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Sick diplomats: a new theory about the “Havana Syndrome”

Sick diplomats: a new theory about the “Havana Syndrome”

On Monday, the Russian government denied reports that its intelligence services were behind this mysterious syndrome. It first appeared in 2016 around the US Embassy in Cuba, and in 2021, according to New Yorker reports, several cases occurred in Vienna among US diplomats and government officials. Later there were suspected cases in Germany and Colombia.

All the cases have one thing in common: those affected complained of non-specific symptoms such as headache, nausea, hearing loss, dizziness, and memory loss, and in some cases they were said to have lost consciousness. The reason is unknown. Pesticides as well as mysterious microwaves and sonic weapons are suspected as triggers.

The ill-fated “Unit 29155.”

However, a research consortium consisting of Russia-based investigative platform Insider based in Riga, Latvia, US CBS investigative format 60 Minutes, and German news magazine Spiegel, now claims to have found new leads. Which leads to Russia.

According to them, “Unit 29155” of the Russian military intelligence service GRU is said to be behind this mysterious phenomenon. Insider wrote on Monday about the “years of research” that led to the discovery. Der Spiegel magazine reported that members of the intelligence unit received rewards for developing “non-lethal acoustic weapons.”

The Kremlin lacks solid evidence

Moscow denied this on Monday. Kremlin spokesman Dmitry Peskov said that the topic of “Havana Syndrome” is not new at all. This has been exaggerated in the press for years, right from the beginning regarding the accusations against Russia.

However, Peskov said that no one has ever found or been able to provide “any convincing evidence of these baseless allegations.” His conclusion: This means that all of this is nothing more than baseless accusations made by the media against Russia.

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Head “like a vice”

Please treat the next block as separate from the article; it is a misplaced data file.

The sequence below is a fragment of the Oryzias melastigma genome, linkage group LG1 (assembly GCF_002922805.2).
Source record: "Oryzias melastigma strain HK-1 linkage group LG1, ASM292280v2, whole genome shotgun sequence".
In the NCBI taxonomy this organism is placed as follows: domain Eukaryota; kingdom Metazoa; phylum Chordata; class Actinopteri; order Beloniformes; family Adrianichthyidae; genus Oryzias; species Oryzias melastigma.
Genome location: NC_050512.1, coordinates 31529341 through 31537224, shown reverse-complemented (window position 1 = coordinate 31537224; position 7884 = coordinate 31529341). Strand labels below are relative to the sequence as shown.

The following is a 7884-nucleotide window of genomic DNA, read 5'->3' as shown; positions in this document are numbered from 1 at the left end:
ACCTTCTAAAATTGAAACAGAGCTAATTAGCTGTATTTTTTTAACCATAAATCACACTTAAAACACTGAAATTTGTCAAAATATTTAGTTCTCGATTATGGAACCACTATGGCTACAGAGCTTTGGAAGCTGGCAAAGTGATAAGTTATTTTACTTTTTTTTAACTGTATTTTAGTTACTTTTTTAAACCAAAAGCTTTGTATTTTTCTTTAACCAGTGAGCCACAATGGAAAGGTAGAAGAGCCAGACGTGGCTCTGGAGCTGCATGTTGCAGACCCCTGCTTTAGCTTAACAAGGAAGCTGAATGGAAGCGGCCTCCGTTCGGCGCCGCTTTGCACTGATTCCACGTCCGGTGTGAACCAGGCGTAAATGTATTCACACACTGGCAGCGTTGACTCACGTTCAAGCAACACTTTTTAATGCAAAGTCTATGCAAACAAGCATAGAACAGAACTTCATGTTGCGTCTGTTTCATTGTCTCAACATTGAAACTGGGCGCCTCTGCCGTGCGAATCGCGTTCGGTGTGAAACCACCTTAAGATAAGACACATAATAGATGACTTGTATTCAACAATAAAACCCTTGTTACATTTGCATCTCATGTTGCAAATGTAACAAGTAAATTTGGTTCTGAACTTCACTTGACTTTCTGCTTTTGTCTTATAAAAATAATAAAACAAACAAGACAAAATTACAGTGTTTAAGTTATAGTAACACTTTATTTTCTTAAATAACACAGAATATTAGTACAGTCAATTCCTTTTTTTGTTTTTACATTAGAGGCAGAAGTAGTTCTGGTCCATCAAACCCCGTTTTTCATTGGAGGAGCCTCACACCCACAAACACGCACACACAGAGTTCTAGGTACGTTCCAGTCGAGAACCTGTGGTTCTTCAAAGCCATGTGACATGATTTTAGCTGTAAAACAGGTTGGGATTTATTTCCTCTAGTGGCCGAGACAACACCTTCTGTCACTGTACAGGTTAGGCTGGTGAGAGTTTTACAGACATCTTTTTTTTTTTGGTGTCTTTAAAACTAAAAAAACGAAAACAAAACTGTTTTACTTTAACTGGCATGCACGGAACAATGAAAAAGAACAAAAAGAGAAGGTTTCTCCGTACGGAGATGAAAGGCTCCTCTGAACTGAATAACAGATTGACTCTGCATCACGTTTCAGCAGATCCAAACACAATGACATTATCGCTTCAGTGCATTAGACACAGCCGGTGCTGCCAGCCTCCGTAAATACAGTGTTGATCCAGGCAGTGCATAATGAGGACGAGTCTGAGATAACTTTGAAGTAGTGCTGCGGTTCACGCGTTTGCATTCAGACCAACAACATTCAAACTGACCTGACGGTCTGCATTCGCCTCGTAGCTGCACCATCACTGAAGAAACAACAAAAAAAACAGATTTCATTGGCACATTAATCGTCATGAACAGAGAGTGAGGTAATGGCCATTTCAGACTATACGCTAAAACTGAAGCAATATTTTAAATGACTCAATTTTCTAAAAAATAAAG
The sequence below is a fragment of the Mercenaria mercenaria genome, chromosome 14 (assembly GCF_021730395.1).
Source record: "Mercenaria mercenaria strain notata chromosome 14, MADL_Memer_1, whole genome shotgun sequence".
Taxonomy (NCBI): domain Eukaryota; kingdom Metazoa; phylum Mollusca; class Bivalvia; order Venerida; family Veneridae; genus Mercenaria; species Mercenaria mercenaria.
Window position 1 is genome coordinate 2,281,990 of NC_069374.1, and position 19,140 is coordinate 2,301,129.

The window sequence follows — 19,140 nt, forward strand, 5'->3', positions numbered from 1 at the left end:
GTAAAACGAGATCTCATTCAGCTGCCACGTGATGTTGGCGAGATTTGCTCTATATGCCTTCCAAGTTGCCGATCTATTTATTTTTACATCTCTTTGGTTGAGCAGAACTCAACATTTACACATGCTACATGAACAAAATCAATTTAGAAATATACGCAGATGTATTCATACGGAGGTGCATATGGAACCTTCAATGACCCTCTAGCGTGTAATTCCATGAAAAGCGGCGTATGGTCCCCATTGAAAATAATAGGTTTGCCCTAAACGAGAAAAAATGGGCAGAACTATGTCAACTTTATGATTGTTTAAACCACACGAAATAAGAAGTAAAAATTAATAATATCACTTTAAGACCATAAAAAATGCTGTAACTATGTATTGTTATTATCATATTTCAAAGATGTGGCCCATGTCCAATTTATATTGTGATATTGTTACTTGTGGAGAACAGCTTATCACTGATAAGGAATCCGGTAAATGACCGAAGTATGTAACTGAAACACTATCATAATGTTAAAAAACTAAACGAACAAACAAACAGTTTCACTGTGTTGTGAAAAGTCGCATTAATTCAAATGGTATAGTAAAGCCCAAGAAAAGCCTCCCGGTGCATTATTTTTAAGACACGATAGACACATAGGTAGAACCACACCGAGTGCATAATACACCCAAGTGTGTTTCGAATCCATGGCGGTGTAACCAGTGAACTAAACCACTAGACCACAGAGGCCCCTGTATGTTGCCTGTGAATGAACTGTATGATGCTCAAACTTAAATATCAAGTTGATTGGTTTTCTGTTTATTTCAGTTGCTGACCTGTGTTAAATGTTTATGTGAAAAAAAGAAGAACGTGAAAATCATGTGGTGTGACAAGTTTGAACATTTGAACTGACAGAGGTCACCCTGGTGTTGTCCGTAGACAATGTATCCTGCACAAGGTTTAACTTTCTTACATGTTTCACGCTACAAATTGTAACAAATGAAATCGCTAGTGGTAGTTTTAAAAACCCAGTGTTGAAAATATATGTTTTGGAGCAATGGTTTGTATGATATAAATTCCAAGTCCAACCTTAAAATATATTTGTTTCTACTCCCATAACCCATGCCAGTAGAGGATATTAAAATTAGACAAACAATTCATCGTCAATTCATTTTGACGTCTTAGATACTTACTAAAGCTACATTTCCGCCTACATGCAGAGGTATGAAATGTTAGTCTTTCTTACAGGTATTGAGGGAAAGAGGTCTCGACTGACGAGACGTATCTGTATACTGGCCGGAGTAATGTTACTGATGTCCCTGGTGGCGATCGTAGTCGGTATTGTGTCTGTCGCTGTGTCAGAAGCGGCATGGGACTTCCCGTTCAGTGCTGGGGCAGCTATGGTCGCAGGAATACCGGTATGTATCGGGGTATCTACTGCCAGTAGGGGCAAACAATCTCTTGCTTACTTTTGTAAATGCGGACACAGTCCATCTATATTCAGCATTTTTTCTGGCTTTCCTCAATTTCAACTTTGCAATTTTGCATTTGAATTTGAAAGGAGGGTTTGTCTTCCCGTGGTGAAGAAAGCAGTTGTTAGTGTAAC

However, Der Spiegel on Monday asked whether “Russian agents were using microwave weapons against American diplomats,” and in its report allowed a former CIA employee, who was working in Moscow at the time, to say: By speaking on behalf of the person. affected. He spoke of sudden vague complaints and feeling as if his head was tied “as if in a vice.”

Research platform Insider, which sees “the Kremlin's notorious sabotage unit” behind the “Havana Syndrome”, also asked on Monday what exactly Washington knows about the reasons behind it and “what the appropriate response from the West would be.”

The tracking remains mysterious

“60 Minutes” also reported on Monday about a “lead” after a five-year search, with an FBI investigator speaking as the affected person. Those affected are frustrated that the government in Washington officially suspects that a hostile force is targeting American citizens.

The truth is that US intelligence services have extensively studied “Havana Syndrome” and its possible causes. It was said last year that it was unlikely such a hostile force was behind mysterious complaints among embassy staff in the Cuban capital in 2016.

The American secret services have been more cautious so far

Insider wants to know about cases before 2016. Two years before that, in 2014, there were already cases in Frankfurt, Germany, and one of the cases involved a US government official who suddenly lost consciousness. In 2021, the US Congress passed a law (“Havana Law”) allowing financial compensation for those affected by the mysterious syndrome.

But in 2022, the CIA reported that its investigations had so far found no evidence that any hostile force was responsible for the mysterious symptoms. But doubts have also been raised about these investigations. Last year, a US intelligence investigation reached a similar conclusion.

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